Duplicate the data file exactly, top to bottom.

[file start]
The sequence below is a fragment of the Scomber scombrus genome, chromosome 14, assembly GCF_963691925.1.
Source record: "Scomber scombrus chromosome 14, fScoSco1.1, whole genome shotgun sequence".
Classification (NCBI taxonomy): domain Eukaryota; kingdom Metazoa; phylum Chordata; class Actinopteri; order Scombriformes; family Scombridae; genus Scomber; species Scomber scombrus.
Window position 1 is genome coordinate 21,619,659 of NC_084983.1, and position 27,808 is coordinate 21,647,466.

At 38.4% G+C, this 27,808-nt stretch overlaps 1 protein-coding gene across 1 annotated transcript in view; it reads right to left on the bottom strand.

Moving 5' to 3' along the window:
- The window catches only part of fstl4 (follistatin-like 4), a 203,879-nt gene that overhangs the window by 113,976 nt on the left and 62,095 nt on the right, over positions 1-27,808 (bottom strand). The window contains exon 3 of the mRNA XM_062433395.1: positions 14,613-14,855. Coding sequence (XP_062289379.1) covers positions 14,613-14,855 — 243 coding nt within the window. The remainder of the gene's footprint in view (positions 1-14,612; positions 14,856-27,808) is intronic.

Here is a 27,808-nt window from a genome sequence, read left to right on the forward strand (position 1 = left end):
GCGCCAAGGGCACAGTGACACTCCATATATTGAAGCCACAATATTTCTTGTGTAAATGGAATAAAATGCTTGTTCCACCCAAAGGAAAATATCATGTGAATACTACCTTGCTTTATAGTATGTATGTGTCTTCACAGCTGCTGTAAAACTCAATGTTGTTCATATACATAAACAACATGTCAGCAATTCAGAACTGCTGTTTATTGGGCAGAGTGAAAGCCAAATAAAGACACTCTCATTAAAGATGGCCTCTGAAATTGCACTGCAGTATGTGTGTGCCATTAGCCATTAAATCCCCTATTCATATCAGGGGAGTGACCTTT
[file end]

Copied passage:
The sequence below is a fragment of the Scomber scombrus genome, chromosome 14, assembly GCF_963691925.1.
Source record: "Scomber scombrus chromosome 14, fScoSco1.1, whole genome shotgun sequence".
Classification (NCBI taxonomy): domain Eukaryota; kingdom Metazoa; phylum Chordata; class Actinopteri; order Scombriformes; family Scombridae; genus Scomber; species Scomber scombrus.
Window position 1 is genome coordinate 21,619,659 of NC_084983.1, and position 27,808 is coordinate 21,647,466.

At 38.4% G+C, this 27,808-nt stretch overlaps 1 protein-coding gene across 1 annotated transcript in view; it reads right to left on the bottom strand.

Moving 5' to 3' along the window:
- The window catches only part of fstl4 (follistatin-like 4), a 203,879-nt gene that overhangs the window by 113,976 nt on the left and 62,095 nt on the right, over positions 1-27,808 (bottom strand). The window contains exon 3 of the mRNA XM_062433395.1: positions 14,613-14,855. Coding sequence (XP_062289379.1) covers positions 14,613-14,855 — 243 coding nt within the window. The remainder of the gene's footprint in view (positions 1-14,612; positions 14,856-27,808) is intronic.

Here is a 27,808-nt window from a genome sequence, read left to right on the forward strand (position 1 = left end):
GCGCCAAGGGCACAGTGACACTCCATATATTGAAGCCACAATATTTCTTGTGTAAATGGAATAAAATGCTTGTTCCACCCAAAGGAAAATATCATGTGAATACTACCTTGCTTTATAGTATGTATGTGTCTTCACAGCTGCTGTAAAACTCAATGTTGTTCATATACATAAACAACATGTCAGCAATTCAGAACTGCTGTTTATTGGGCAGAGTGAAAGCCAAATAAAGACACTCTCATTAAAGATGGCCTCTGAAATTGCACTGCAGTATGTGTGTGCCATTAGCCATTAAATCCCCTATTCATATCAGGGGAGTGACCTTT